It is such a pain when you’re searching for a specific product at the hardware store and are hopeless. Next time try asking a robot for help. The retailer, Lowe’s will be equipped with a handy robotic sales representative to assist customer requests with the efficiency and determination only an electronic brain and motorized wheels can have.
The robots are called OSHbots and they will patrol the San Jose, California Orchard Supply Hardware store, whose chain is owned by Lowe’s. The robots will be on the lookout for shoppers in need of assistance. OSHBots will have the ability to answer simple questions such as where to find a certain type of product. The OSHBot stands 5 feet tall, weighs 85 lbs and looks like a while pillar with a couple of flat screens stuck on front and back. Its head is a 3D scanner that can detect a human body standing in front of it and it has a smart laser sensor to avoid collisions.
What’s really cool about the OSHBot is that it can scan objects that customers place in front of it then advise them where, or if it can be located in the store. It can also help hardware shoppers in multiple languages. The OSHBots were built in collaboration with robotic firm Fellow Robots and the Lowe’s Innovation Labs technology incubator. Marco Mascorro, chief executive officer of Fellow Robots says “The last decade was one of rapid technological advancement and prototyping, especially in robotics.” The main objective of the project was to take autonomous retail service robot technology into the consumer market.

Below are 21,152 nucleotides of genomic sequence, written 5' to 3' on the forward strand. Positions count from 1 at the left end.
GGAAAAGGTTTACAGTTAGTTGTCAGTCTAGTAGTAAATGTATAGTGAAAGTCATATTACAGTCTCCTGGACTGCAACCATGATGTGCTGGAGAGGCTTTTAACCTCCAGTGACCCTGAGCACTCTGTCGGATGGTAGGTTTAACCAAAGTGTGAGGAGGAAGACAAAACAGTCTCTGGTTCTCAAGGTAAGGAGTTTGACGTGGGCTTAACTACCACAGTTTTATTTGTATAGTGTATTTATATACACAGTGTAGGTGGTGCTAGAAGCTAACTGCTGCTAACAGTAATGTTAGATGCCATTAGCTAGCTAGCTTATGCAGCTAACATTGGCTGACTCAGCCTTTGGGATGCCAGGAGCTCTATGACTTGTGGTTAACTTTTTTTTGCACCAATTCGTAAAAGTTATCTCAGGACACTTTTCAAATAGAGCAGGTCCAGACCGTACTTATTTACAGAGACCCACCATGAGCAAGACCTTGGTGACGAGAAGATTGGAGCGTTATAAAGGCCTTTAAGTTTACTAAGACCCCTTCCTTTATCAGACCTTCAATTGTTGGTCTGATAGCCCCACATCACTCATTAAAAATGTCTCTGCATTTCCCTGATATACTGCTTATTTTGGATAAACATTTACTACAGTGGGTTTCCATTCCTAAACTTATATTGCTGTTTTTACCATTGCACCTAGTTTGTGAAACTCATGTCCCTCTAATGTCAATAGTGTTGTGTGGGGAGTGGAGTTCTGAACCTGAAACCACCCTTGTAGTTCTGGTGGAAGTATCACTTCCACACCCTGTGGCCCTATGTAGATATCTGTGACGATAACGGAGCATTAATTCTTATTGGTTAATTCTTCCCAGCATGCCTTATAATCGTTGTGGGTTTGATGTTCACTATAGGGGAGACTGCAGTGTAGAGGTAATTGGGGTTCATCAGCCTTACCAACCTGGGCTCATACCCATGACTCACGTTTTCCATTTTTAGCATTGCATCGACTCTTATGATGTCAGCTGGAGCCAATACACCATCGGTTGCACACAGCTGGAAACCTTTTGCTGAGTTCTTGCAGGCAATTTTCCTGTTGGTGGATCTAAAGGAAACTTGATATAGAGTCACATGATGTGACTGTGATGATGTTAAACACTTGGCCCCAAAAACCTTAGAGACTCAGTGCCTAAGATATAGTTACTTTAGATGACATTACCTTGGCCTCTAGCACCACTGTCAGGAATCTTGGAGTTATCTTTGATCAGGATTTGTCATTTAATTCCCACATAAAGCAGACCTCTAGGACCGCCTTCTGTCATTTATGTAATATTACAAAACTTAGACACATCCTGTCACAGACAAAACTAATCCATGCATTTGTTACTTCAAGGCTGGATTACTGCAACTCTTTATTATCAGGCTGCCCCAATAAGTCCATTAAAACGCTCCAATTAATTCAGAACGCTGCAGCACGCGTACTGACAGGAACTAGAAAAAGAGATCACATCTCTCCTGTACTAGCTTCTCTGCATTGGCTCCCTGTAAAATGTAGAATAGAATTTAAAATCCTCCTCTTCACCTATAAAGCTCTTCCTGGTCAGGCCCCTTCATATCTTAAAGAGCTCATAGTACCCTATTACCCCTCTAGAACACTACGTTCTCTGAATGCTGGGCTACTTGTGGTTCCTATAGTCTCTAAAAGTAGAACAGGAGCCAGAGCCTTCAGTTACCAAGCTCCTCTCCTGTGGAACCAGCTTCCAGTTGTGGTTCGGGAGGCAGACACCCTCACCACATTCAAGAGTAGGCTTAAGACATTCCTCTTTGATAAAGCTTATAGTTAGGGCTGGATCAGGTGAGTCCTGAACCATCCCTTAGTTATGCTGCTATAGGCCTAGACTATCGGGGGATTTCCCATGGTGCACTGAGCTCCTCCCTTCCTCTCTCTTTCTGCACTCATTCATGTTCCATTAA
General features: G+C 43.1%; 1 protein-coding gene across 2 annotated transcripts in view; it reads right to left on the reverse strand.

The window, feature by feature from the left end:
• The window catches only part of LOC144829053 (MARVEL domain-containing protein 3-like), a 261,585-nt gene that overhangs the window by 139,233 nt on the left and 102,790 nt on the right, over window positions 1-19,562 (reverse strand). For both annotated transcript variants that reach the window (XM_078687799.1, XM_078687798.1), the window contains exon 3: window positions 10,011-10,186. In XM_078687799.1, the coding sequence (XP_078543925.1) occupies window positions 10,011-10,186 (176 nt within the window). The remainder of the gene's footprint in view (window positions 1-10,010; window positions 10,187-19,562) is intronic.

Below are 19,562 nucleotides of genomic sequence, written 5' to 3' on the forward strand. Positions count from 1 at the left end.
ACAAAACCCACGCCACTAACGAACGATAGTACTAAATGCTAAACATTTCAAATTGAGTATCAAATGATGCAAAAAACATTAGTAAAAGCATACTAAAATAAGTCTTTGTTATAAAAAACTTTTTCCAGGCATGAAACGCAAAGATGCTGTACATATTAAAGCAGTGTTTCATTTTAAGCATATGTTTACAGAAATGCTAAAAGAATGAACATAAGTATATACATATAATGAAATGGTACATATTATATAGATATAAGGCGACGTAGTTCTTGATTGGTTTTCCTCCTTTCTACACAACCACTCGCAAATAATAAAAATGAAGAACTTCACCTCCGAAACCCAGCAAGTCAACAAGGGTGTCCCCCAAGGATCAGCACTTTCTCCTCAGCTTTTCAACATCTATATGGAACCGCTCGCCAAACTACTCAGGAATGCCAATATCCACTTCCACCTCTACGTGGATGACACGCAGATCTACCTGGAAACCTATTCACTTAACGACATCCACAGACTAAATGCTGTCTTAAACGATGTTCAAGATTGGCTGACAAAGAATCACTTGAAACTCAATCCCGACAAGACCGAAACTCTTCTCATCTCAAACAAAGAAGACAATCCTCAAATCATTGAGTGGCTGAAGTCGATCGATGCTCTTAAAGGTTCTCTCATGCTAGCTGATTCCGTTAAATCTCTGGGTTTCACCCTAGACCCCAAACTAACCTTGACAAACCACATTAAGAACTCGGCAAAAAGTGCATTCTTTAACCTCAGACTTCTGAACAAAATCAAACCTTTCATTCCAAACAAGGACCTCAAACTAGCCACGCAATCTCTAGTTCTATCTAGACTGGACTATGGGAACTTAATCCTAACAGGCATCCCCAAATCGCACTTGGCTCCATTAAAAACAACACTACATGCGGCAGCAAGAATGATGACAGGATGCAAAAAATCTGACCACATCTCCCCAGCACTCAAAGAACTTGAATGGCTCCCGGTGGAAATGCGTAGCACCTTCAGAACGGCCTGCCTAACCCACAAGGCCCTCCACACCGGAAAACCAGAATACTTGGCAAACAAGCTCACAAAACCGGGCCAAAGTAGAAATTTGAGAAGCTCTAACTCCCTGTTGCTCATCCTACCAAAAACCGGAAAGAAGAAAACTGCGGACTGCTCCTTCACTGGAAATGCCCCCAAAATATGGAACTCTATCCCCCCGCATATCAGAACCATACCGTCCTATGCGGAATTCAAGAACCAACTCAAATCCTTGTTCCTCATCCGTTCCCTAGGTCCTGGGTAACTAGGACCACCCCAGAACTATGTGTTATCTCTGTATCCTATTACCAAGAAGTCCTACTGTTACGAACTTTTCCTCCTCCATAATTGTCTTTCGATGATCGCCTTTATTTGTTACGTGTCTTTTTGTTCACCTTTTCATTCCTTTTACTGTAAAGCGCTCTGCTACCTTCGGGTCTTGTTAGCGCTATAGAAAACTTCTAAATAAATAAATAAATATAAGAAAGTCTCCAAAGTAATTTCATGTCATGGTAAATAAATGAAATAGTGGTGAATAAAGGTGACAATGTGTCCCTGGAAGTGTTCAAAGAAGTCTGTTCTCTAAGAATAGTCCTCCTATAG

There are some questions we have regarding the OSHBots. For one, can we expect OSHBot machines to roll though an Orchard Supply Hardware or even Lowe’s store near you? Also, if the OSHBot does its job efficiently does it mean human help will be replaced? Lowe’s hopes to expand the trial number of OSHBots in each store from two to four, maybe even six. Kyle Nel, executive director of Lowe’s Innovation Labs confirmed that the plan is for these bots to be placed in all Lowe’s stores, not just one test location. Hopefully these bots will make visits to megastores less intimidating, especially when you have no idea what U-bends and junction boxes are.